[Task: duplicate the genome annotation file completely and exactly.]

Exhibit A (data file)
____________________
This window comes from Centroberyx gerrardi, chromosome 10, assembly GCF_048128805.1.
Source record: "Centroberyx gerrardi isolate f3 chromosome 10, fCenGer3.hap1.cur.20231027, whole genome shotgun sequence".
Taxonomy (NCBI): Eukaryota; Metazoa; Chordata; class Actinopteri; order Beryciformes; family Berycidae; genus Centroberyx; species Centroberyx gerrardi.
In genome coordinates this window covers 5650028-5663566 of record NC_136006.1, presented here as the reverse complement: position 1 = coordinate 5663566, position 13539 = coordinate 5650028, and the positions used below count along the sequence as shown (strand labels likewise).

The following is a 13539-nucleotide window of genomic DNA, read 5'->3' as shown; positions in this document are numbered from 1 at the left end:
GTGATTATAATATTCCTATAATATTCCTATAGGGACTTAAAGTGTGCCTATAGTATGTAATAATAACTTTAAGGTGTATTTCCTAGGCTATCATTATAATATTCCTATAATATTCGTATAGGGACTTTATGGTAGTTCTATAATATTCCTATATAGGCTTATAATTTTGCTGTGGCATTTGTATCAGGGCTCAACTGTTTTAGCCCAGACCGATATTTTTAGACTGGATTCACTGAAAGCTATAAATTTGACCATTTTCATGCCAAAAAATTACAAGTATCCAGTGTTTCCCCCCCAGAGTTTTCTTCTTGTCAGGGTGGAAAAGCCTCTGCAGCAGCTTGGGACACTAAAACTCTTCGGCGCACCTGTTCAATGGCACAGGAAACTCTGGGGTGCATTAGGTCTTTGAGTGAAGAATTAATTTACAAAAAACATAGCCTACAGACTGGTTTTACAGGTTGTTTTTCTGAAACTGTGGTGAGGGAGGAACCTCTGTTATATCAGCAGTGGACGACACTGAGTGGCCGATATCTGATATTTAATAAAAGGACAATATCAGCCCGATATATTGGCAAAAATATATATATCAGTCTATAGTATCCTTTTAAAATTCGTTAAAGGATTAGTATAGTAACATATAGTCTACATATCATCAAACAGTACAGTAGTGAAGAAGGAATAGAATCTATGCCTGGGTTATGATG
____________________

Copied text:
This window comes from Centroberyx gerrardi, chromosome 10, assembly GCF_048128805.1.
Source record: "Centroberyx gerrardi isolate f3 chromosome 10, fCenGer3.hap1.cur.20231027, whole genome shotgun sequence".
Taxonomy (NCBI): Eukaryota; Metazoa; Chordata; class Actinopteri; order Beryciformes; family Berycidae; genus Centroberyx; species Centroberyx gerrardi.
In genome coordinates this window covers 5650028-5663566 of record NC_136006.1, presented here as the reverse complement: position 1 = coordinate 5663566, position 13539 = coordinate 5650028, and the positions used below count along the sequence as shown (strand labels likewise).

The following is a 13539-nucleotide window of genomic DNA, read 5'->3' as shown; positions in this document are numbered from 1 at the left end:
GTGATTATAATATTCCTATAATATTCCTATAGGGACTTAAAGTGTGCCTATAGTATGTAATAATAACTTTAAGGTGTATTTCCTAGGCTATCATTATAATATTCCTATAATATTCGTATAGGGACTTTATGGTAGTTCTATAATATTCCTATATAGGCTTATAATTTTGCTGTGGCATTTGTATCAGGGCTCAACTGTTTTAGCCCAGACCGATATTTTTAGACTGGATTCACTGAAAGCTATAAATTTGACCATTTTCATGCCAAAAAATTACAAGTATCCAGTGTTTCCCCCCCAGAGTTTTCTTCTTGTCAGGGTGGAAAAGCCTCTGCAGCAGCTTGGGACACTAAAACTCTTCGGCGCACCTGTTCAATGGCACAGGAAACTCTGGGGTGCATTAGGTCTTTGAGTGAAGAATTAATTTACAAAAAACATAGCCTACAGACTGGTTTTACAGGTTGTTTTTCTGAAACTGTGGTGAGGGAGGAACCTCTGTTATATCAGCAGTGGACGACACTGAGTGGCCGATATCTGATATTTAATAAAAGGACAATATCAGCCCGATATATTGGCAAAAATATATATATCAGTCTATAGTATCCTTTTAAAATTCGTTAAAGGATTAGTATAGTAACATATAGTCTACATATCATCAAACAGTACAGTAGTGAAGAAGGAATAGAATCTATGCCTGGGTTATGATG